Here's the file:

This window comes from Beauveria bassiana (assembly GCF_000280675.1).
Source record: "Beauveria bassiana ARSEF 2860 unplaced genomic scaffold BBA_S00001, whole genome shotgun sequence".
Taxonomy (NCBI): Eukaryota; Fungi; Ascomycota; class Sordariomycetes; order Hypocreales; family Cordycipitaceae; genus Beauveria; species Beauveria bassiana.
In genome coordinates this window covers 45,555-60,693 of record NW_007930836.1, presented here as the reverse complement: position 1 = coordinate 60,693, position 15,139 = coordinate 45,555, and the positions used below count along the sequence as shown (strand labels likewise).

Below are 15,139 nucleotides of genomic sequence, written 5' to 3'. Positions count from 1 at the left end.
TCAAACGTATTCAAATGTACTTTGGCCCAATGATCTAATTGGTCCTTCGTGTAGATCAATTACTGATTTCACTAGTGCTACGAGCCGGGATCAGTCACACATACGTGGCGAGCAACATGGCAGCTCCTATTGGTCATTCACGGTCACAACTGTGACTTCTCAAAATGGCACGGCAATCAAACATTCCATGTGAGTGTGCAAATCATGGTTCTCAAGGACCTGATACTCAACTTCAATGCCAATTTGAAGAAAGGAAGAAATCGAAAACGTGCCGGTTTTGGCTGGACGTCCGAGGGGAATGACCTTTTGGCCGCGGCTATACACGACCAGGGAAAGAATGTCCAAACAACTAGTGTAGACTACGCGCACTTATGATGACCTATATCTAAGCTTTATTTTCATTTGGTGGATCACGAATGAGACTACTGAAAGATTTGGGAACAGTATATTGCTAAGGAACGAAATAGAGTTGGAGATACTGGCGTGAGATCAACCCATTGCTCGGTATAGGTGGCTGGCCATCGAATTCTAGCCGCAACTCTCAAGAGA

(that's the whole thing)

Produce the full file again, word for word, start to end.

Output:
This window comes from Beauveria bassiana (assembly GCF_000280675.1).
Source record: "Beauveria bassiana ARSEF 2860 unplaced genomic scaffold BBA_S00001, whole genome shotgun sequence".
Taxonomy (NCBI): Eukaryota; Fungi; Ascomycota; class Sordariomycetes; order Hypocreales; family Cordycipitaceae; genus Beauveria; species Beauveria bassiana.
In genome coordinates this window covers 45,555-60,693 of record NW_007930836.1, presented here as the reverse complement: position 1 = coordinate 60,693, position 15,139 = coordinate 45,555, and the positions used below count along the sequence as shown (strand labels likewise).

Below are 15,139 nucleotides of genomic sequence, written 5' to 3'. Positions count from 1 at the left end.
TCAAACGTATTCAAATGTACTTTGGCCCAATGATCTAATTGGTCCTTCGTGTAGATCAATTACTGATTTCACTAGTGCTACGAGCCGGGATCAGTCACACATACGTGGCGAGCAACATGGCAGCTCCTATTGGTCATTCACGGTCACAACTGTGACTTCTCAAAATGGCACGGCAATCAAACATTCCATGTGAGTGTGCAAATCATGGTTCTCAAGGACCTGATACTCAACTTCAATGCCAATTTGAAGAAAGGAAGAAATCGAAAACGTGCCGGTTTTGGCTGGACGTCCGAGGGGAATGACCTTTTGGCCGCGGCTATACACGACCAGGGAAAGAATGTCCAAACAACTAGTGTAGACTACGCGCACTTATGATGACCTATATCTAAGCTTTATTTTCATTTGGTGGATCACGAATGAGACTACTGAAAGATTTGGGAACAGTATATTGCTAAGGAACGAAATAGAGTTGGAGATACTGGCGTGAGATCAACCCATTGCTCGGTATAGGTGGCTGGCCATCGAATTCTAGCCGCAACTCTCAAGAGA